A Feel for the Terrain

That JMI has raised more questions than provided answers over the past three years goes without saying. Few will be surprised or bothered by this. But the act of questioning is valuable in itself, for it sketches out a map of the wire-fences and high walls in our society that decide the path for new ideas. After three years ofJMI, often publishing articles that step out of line and which are subsequently rapped on the knuckles, or pieces that fall over trip-wires or stroll into waiting rabbit traps, our readers can begin to get a feel for the terrain we are walking. There will inevitably be reactions and adjustments as a particular line of questioning hits nerves. Sometimes a reaction may in fact be a non-reaction, but that too shows us where the lines are drawn.

When JMI first began there was, to this editor’s mind, so much work to do in the area of music that I feared the magazine would be paralysed under the weight of the job in the first year. Such a huge undefined obstacle did it seem to be that I could barely conceive of the kind of contents and debates we would eventually have within its pages. It was a case of getting it up and running and then waiting to see what happened. There were several key articles in the first year and, looking back, it is interesting to note the instant engagement that there was with the magazine from readers and potential contributors, probably reflecting the fact that there was so much to say and few places to say it.

Despite the grand plan that I may have laid out at the beginning, it is instructive to realise how raw the idea actually was. No real thought had been given to the subjects of music education or contemporary music criticism, and yet they have proved to be critical aspects of the magazine’s contents. From taking a very broad sweep at the beginning, JMI’s contents have swung back and forwards between genres and styles and have gradually been shaped by the apparent demands of readers. Parts of the magazine have now settled down into an effective format, but there are still many other ideas that have yet to be tried.

Sometimes, where there should have been strengths there was a weakness. For example, given the fact that there has been a steady stream of traditional musicians going through the music degrees in the country for over ten years or more, why has JMI not benefited more from this? No major challenges from young graduates to the canons of Irish traditional music, little new thinking, in particular, having emerged from the much celebrated Irish World Music Centre. Perhaps, despite undertaking music degrees, traditional musicians still tend to emphasise the performance side because it is what they are used to. Still, this doesn’t fill in the picture entirely.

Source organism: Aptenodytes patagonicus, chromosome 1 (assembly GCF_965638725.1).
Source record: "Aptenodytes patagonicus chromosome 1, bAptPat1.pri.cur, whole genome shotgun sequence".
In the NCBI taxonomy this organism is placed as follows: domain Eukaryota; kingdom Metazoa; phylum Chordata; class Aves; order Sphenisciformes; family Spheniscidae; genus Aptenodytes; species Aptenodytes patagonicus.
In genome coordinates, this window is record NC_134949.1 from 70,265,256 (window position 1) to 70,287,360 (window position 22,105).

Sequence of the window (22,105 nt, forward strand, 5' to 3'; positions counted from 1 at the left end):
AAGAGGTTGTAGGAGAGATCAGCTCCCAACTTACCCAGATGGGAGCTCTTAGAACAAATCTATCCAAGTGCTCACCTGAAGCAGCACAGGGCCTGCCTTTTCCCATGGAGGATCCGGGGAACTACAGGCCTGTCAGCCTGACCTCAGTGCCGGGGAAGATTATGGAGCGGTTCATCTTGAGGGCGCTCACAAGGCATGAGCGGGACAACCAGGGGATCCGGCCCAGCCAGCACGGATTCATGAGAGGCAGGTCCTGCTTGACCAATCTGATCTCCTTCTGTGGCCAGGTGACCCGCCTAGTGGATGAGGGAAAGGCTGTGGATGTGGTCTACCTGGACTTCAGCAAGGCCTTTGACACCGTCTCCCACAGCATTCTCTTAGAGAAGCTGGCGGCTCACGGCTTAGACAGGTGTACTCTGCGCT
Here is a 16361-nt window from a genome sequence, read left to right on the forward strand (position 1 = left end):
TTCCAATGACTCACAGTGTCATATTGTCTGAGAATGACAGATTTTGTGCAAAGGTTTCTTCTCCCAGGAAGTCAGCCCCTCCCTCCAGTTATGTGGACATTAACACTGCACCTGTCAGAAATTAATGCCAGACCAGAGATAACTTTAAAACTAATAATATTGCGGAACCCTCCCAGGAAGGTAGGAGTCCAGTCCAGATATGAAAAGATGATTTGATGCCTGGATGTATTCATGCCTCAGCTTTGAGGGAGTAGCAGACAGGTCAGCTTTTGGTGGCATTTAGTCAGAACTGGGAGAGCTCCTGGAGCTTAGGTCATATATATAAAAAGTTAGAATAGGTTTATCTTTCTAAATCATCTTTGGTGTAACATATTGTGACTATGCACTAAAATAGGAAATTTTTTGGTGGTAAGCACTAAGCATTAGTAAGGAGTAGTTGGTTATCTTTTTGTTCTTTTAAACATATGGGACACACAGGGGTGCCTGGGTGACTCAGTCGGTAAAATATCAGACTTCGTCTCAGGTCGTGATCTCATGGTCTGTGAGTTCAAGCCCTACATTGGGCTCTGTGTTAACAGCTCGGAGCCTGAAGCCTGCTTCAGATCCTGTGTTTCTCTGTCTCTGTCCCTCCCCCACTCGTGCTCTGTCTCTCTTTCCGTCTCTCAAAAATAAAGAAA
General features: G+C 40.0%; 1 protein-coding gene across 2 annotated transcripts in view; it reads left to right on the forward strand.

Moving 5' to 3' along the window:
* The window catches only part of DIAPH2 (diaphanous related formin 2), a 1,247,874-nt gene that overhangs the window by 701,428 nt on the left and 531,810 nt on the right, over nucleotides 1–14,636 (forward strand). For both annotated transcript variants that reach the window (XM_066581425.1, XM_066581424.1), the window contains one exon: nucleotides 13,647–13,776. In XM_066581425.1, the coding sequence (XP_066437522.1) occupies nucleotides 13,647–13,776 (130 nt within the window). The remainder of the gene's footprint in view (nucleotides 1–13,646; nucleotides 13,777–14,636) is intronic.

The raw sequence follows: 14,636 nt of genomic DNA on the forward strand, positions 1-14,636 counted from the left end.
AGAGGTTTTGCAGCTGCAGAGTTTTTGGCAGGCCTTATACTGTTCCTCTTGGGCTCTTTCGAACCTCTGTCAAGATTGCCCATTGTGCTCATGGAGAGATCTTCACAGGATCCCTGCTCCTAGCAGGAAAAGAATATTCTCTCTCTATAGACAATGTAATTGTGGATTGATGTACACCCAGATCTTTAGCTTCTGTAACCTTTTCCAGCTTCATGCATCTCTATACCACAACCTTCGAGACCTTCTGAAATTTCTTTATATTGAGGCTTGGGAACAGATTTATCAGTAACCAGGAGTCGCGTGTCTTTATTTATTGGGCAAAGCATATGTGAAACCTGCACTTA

It is a cliché to say that Ireland changed radically in the 1990s, but one can’t help being struck by how much concepts in Ireland of what ‘music’ is seem to have changed in that short period. In 1991, Music Ireland, a classical music periodical, folded. It also published the odd article on the ‘classical music aspects’ of traditional music, such as the harp or Seán Ó Riada, but still, funny to think that back then ‘music’ was, more or less, ‘classical music’. On the other side of the fence, Breandán Breathnach’s traditional music journal, which ended with his death in 1985, was called Ceol. The titles signify how both genres understood their role in the society and how they avoided getting involved in a difficult philosopical clash.Music Ireland had refrained from calling itself ‘Irish Music’ (perhaps in case of arguments that classical music wasn’t Irish enough) and Ceol refrained from calling itself ‘Music’, perhaps for fear that that wouldn’t appear Irish enough.

In 2000, only nine years after MI’s demise, JMI was founded and took a multi-genre approach. Would it have been credible to start a music magazine of serious debate and essays in 2000 and exclude either traditional or classical music? I doubt it. The ‘in’ is the key word in the title of magazine. It is completely non-restrictive, relating to all music activity in Ireland, as opposed to just ‘Irish music’. Even including ‘traditional’ or ‘contemporary’ on the masthead does not, in my view, restrict the magazine to any particular genre. It could just as easily include ‘traditional jazz ‘ or ‘contemporary pop’.

JMI was started because there was no space for regular thoughtful writing on music and culture in Ireland. The generation of new ideas and debate need not be a spectator sport. The circulation of new ideas is reliant on all those who are in a position to cause change, to have the commitment to Ireland’s cultural life to go and do something about it.

November 2003

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